I’m very excited to have Kim Zupan on the blog today. His debut novel, The Ploughmen, came out last month, and he was kind enough to answer a few of my questions!
Your new book, The Ploughman, features a very unlikely friendship between two very different men. Will you tell us more about John Gload and Valentine Millimaki and what you think makes them so compelling?
What I hope makes them compelling—and what I believe drives the novel—is that their relationship, their friendship, is built upon the frailest foundation—an act of kindness, a morsel of respect for another human being. In the most difficult times, under the most trying circumstances, one embraces warmth wherever it is to be found. In the case of Gload, like a vicious dog who’s been addressed with a kind word, he’s at first perplexed by Millimaki and then compelled, finally, to loyalty and love. Millimaki finds solace in a voice from the dark of a cell as his life begins to waver and darken. The relationship is unlikely, of course, but makes sense in that two souls, adrift in a dark vacuum, will move inevitably toward one another.
Why did you decide to set the book in the 80s? What kind of research did you do for the novel?
The book is based very loosely on events that occurred during that time. There was an old killer loose in the west during the 60s, 70s and 80s and a friend of mine had been a sheriff’s deputy who was to sit with him. The book didn’t require much in the way of research. There was no GPS then or cell phones, no digital cameras and I had to be careful some of these things, so ubiquitous and taken for granted today, did not show up in The Ploughmen. Further, I made a couple of trips to the old Montana State prison at Deer Lodge, which is now a kind of museum and I spent some time driving around in the country north of Great Falls by way of getting a better feel for that place. An abandon farm house with a forgotten orchard that I stopped to photograph became in the book John Gload’s home and sanctuary. I still have that picture in a drawer around here somewhere.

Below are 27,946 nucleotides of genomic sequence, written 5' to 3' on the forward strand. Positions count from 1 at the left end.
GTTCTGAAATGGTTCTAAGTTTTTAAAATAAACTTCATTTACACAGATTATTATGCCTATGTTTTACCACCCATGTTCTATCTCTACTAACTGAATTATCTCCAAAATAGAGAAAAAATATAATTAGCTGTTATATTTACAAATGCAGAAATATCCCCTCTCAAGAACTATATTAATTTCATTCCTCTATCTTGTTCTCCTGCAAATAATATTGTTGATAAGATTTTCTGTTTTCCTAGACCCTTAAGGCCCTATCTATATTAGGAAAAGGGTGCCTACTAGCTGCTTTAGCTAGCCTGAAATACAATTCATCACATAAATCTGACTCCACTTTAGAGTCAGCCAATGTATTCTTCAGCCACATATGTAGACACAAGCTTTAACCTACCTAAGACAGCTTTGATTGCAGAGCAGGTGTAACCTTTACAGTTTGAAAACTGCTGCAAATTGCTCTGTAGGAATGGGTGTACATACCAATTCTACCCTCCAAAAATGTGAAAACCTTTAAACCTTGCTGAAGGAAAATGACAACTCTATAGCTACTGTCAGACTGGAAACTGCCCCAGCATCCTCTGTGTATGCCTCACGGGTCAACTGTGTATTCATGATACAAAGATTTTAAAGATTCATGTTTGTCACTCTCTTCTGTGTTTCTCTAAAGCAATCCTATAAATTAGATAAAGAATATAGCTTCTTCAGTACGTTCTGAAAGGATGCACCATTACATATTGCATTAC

What is your writing process like?